By Rose Behar
Drivers in Halifax may notice something different the next time they are ticketed for a traffic violation. That’s because the Halifax Regional Police has become the first force in Nova Scotia to switch to the new system of electronic ticketing.
Superintendent Bill Moore says the updated process, which is already in place in many other provinces, will make ticketing quicker and more efficient.
The change applies to all summary offence tickets, which include not only traffic-related offences, but also offences such as intoxication in a public place and breaking the noise by-law.
“What we had before was a carbon-copy triplicate form that had to be hand written,” says Moore, “not only did the process take longer, but there was a much higher chance of errors being made on the ticket.”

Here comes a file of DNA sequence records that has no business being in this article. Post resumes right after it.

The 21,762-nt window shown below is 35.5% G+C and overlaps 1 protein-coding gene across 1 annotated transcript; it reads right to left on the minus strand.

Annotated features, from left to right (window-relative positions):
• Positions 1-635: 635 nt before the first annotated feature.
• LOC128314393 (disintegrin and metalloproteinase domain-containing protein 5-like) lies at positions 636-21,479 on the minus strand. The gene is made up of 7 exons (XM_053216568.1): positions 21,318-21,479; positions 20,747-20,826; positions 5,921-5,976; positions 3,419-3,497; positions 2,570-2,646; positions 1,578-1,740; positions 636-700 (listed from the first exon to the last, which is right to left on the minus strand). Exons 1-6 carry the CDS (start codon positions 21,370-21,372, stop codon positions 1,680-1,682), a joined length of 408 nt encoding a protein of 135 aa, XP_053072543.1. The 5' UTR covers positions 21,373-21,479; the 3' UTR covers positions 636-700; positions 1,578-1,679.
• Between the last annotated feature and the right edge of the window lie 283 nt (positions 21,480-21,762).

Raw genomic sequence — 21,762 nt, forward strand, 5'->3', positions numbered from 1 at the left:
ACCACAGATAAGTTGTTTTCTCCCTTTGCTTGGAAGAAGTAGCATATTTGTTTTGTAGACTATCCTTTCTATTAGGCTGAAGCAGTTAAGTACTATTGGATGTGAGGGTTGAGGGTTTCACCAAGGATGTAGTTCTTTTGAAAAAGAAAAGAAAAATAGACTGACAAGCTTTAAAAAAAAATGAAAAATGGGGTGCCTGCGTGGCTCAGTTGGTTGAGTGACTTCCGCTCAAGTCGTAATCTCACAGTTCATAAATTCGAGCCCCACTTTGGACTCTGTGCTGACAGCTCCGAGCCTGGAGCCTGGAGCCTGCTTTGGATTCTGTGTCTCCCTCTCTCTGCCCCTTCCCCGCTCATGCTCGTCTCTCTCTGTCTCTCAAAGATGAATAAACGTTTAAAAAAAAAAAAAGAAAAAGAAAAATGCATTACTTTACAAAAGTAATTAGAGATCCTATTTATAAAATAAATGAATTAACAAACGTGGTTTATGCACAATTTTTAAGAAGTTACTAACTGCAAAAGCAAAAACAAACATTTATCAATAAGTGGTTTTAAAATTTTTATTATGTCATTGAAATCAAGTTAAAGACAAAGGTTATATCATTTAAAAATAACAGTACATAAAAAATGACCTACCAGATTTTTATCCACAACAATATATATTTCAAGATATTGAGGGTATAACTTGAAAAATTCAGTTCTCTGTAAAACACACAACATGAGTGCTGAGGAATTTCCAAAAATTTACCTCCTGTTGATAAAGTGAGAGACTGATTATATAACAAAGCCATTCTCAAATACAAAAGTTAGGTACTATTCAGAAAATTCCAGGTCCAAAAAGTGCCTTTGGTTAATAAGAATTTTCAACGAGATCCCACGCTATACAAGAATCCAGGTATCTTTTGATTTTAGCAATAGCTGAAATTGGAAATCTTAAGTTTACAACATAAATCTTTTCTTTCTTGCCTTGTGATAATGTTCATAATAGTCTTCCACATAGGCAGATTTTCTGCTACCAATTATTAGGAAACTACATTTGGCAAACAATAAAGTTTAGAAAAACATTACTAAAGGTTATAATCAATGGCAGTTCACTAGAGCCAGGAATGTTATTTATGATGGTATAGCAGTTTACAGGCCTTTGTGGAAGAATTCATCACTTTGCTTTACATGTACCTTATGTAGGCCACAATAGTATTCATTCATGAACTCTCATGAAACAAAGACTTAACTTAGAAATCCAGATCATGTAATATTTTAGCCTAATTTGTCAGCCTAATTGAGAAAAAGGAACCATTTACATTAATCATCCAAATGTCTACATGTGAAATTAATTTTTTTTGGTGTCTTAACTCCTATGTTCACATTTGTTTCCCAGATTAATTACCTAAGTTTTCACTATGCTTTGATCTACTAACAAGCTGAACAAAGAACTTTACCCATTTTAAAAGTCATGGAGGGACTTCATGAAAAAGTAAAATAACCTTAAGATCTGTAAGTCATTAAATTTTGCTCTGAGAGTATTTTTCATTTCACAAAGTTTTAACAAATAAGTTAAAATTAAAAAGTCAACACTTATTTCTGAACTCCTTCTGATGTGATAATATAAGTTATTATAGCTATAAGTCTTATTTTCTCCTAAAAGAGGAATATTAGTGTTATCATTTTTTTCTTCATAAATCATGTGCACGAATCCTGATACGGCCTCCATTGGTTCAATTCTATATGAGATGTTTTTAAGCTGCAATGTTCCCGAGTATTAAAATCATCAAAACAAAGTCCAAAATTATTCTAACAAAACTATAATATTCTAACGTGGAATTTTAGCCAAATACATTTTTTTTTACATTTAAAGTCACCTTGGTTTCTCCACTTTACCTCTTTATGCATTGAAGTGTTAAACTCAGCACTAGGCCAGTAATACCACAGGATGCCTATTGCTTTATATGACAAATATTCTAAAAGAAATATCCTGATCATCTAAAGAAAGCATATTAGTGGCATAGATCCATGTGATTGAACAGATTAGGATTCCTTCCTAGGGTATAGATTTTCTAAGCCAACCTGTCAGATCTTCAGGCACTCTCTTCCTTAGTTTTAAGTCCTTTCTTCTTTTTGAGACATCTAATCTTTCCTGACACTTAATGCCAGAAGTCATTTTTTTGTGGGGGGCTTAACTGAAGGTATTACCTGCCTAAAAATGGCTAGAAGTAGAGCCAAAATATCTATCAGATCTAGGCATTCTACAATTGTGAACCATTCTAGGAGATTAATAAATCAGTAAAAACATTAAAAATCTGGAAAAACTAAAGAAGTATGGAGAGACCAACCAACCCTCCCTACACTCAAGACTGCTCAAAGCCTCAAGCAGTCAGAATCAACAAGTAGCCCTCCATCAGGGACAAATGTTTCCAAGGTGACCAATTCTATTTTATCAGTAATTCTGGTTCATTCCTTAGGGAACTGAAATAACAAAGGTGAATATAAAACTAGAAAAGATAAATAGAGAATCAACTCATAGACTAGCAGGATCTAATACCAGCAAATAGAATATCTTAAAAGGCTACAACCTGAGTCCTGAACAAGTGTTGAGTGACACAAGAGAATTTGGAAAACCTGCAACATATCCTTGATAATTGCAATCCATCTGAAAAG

Under the new process, when an officer gives a ticket, he or she will take the driver’s license of the offender, swipe it through a card-reader, and then add in some information such as the specific offence. The machine will then automatically fill out the remaining fields, such as time and date. It will also automatically generate a court date 60 days in advance.
Once printed, digital copies are automatically sent to both the court and the police records.
“In the olden days,” says Moore, “filing that paperwork could have taken two to three weeks.”
But although the technological change is significant, Moore says the process of ticketing will stay primarily the same.
“It’s still up to the officer’s discretion. They decide if they lay a charge, and they can decide not to – all that is exactly the same. The only difference is how quick and easy it makes the process, for the officers, and for those getting a ticket.”